There are a large number of well-known ways an FX hedging programme can go wrong, from inefficient netting across organizations' non-centralized trading, non-uniform accounting procedures and trading-risk failings, including trading and settlement separation.
What’s surprising is that the value of FX policies sometimes remains under-appreciated in treasury risk management.
According to Deloitte’s 2016 global foreign-exchange survey, more than 70% of respondents report only basic metrics such as quantum of FX exposures, hedged positions and FX gains/losses.
Fewer than one-in-four generate information such as performance against key benchmarks, variance analysis, value at risk or other at-risk measures, stress tests or scenario analysis.
These include data to minimize hedge costs or volatility, performance metrics and benchmarks, management processes to accurately determine cash flow and balance-sheet exposures and minimize trading costs, and procedures to minimize counterparty risk.
Stafford also says other objectives can include special hedge accounting to eliminate income statement volatility from long-tenor cash-flow hedges by deferring hedge gains/losses until the hedged item materializes.
He says: “Metrics and benchmarks should be based on transactional exposures, translational exposures, intercompany transactions and contractual future foreign currency commitments such as multi-year capital projects.
“One metric might be reducing net revenue variance and EPS due to FX. Related benchmarks might be 2% variance due to FX, or less than .01 EPS. The timeframe would coincide with financial reporting dates. Risk-reduction metrics might refer to scenario testing, probabilistic earnings at risk or net gain/loss on contracts versus exposures.”
Possible cost metrics include total volume of hedge contracts, total points and premiums paid as a percentage of hedge notionals and FX counterparty bidding performance.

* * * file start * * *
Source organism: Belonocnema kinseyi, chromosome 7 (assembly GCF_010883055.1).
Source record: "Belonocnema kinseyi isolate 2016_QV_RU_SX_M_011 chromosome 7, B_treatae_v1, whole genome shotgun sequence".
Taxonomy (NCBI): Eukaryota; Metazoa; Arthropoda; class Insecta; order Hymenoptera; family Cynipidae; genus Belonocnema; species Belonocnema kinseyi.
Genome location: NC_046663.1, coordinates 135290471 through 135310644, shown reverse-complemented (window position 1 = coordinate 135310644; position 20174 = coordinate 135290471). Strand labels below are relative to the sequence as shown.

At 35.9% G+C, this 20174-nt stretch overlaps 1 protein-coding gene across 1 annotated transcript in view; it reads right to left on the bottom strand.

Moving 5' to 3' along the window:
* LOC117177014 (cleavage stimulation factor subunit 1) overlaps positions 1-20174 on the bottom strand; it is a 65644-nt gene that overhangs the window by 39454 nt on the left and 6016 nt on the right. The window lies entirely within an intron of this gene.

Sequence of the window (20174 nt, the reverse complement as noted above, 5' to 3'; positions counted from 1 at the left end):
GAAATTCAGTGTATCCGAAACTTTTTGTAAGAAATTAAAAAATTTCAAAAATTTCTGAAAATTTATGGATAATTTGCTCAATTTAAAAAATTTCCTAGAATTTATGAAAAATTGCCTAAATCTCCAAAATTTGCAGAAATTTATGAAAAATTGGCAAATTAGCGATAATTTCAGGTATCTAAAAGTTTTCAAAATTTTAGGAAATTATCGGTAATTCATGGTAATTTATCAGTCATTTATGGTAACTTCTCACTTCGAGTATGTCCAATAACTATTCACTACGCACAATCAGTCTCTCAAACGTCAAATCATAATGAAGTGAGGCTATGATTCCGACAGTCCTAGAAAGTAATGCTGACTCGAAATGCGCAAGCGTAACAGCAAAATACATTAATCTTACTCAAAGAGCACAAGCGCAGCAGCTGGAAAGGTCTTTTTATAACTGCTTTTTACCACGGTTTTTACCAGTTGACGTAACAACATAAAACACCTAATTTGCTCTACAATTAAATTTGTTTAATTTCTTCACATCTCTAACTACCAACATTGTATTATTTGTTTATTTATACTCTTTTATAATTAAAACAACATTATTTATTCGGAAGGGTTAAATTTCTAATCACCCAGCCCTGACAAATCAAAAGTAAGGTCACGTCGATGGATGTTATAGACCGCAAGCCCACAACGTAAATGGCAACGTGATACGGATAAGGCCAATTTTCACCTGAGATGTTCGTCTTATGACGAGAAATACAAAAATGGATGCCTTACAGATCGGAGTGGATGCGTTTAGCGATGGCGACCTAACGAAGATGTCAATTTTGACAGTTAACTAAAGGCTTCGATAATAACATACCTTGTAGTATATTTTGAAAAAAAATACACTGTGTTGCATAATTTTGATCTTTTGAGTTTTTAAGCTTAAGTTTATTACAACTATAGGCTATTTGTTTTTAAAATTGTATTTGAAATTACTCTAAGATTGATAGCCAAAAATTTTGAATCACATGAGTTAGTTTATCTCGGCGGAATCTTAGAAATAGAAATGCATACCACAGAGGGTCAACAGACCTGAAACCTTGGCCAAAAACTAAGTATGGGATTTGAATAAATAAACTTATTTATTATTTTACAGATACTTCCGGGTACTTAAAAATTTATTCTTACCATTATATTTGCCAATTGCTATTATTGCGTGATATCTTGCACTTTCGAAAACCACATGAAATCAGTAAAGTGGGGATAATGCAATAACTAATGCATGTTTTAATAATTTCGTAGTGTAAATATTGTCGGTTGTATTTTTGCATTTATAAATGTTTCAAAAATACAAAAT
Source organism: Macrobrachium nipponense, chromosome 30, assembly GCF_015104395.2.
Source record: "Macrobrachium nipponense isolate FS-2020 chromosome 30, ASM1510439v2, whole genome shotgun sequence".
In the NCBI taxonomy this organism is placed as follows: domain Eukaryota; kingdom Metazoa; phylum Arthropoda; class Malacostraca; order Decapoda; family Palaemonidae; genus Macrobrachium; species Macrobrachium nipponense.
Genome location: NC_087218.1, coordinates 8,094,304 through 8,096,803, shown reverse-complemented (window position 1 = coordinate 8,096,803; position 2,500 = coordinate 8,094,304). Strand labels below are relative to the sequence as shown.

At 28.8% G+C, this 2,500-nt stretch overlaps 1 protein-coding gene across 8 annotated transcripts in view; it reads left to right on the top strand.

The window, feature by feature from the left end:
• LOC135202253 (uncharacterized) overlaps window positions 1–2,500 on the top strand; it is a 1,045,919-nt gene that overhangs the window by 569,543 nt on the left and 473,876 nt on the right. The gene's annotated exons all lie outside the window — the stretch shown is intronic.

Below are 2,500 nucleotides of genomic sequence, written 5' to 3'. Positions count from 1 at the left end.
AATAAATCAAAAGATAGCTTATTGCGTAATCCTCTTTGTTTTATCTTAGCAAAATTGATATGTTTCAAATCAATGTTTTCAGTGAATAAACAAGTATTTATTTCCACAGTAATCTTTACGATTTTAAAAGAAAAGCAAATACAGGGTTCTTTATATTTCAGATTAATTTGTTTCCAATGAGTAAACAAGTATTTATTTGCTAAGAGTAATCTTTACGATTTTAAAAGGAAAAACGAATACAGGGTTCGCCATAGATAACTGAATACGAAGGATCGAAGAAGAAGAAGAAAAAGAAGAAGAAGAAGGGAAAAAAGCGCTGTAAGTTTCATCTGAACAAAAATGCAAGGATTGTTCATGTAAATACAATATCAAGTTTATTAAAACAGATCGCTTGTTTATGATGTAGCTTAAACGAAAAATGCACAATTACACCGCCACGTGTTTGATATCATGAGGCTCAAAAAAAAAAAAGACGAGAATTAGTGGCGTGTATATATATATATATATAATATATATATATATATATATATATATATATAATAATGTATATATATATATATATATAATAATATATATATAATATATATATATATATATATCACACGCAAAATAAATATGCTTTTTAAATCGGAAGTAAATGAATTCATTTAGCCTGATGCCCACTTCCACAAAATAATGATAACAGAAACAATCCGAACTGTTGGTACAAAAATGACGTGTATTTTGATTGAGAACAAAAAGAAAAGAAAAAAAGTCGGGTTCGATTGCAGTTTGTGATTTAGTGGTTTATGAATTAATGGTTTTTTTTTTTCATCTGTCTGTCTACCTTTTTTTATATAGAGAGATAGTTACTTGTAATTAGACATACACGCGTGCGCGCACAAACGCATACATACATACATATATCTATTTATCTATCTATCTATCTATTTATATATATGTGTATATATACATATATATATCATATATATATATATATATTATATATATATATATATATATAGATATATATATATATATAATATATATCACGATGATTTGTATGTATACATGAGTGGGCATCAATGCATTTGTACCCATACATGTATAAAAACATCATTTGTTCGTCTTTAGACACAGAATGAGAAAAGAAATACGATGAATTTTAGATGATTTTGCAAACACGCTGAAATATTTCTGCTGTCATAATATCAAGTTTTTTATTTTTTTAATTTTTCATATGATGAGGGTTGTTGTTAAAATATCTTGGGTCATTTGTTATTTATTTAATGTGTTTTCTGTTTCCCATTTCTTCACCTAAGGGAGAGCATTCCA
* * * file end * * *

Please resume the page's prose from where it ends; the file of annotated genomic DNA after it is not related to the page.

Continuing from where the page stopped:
Cost of hedging is normally a distraction, says independent treasury consultant David Blair.
“The forward price is simply arithmetic, the difference between the two currency interest rates," he says. "The proper goal should be to minimize FX volatility in cash flows and/or in the accounts.
"Some corporates use hedge optimization, which seeks to minimize the number of hedge transactions based on the exposure portfolio value at risk, but this carries risks in so far as past correlations may not hold in the future.”
Design and implement
Understanding and managing costs is something that all corporates can do, but designing and implementing an effective hedging strategy is more complex, suggests New Change FX CEO Andy Woolmer. He adds that hedging decisions can only be made once the client knows exactly what its bank or broker is charging.
A well-designed FX policy will integrate seamlessly to cash-flow forecasts, hedging in a timely fashion and creating certainty in future non-base income streams, says Woolmer, adding: “Leaving cash flows unhedged might be an option, but as recent events have shown that could create some extreme outcomes.”
Basic mistakes are being made while creating FX policies, such as the use of cash-management techniques in risk-management functions, says Jan Vermeer, partner at treasury consultancy firm Treasury Services.
“For example, corporates often seek a natural hedge without considering whether the risk sensitivities of incoming cash flows are offsetting the risk sensitivities of the outgoing flows,” he explains.
“FX hedge metrics should be based on hedging risk sensitivities - strategic FX risk management, for instance, could have a time horizon of 10 years.”
Unless objective and meaningful metrics have been codified into a policy, management often takes the view that a hedge that made money was successful and a hedge that lost money was not, completely ignoring the effects of the underlying exposure, adds Synops' Stafford.
“Another unfair metric is whether a particular budget rate was achieved,” he says.
Treasury Alliance Group founding partner Daniel Blumen agrees that policies in themselves do nothing to reduce volatility or lower the cost of hedging unless the logic behind them is clear and accepted.
Independent treasury consultant Blair observes that corporates who hedge beyond balance-sheet risks normally use hedge accounting to minimize volatility reported under GAAP, while Treasury Services's Vermeer suggests the hedge-accounting directives from IFRS and FASB offer add value if they are implemented correctly.
“The ‘big four’ accounting firms focus on the accounting aspects of these directives, while actually the subject is risk management,” he concludes.
“I believe that this is why too many organizations are not using the hedge-accounting directives to their advantage.”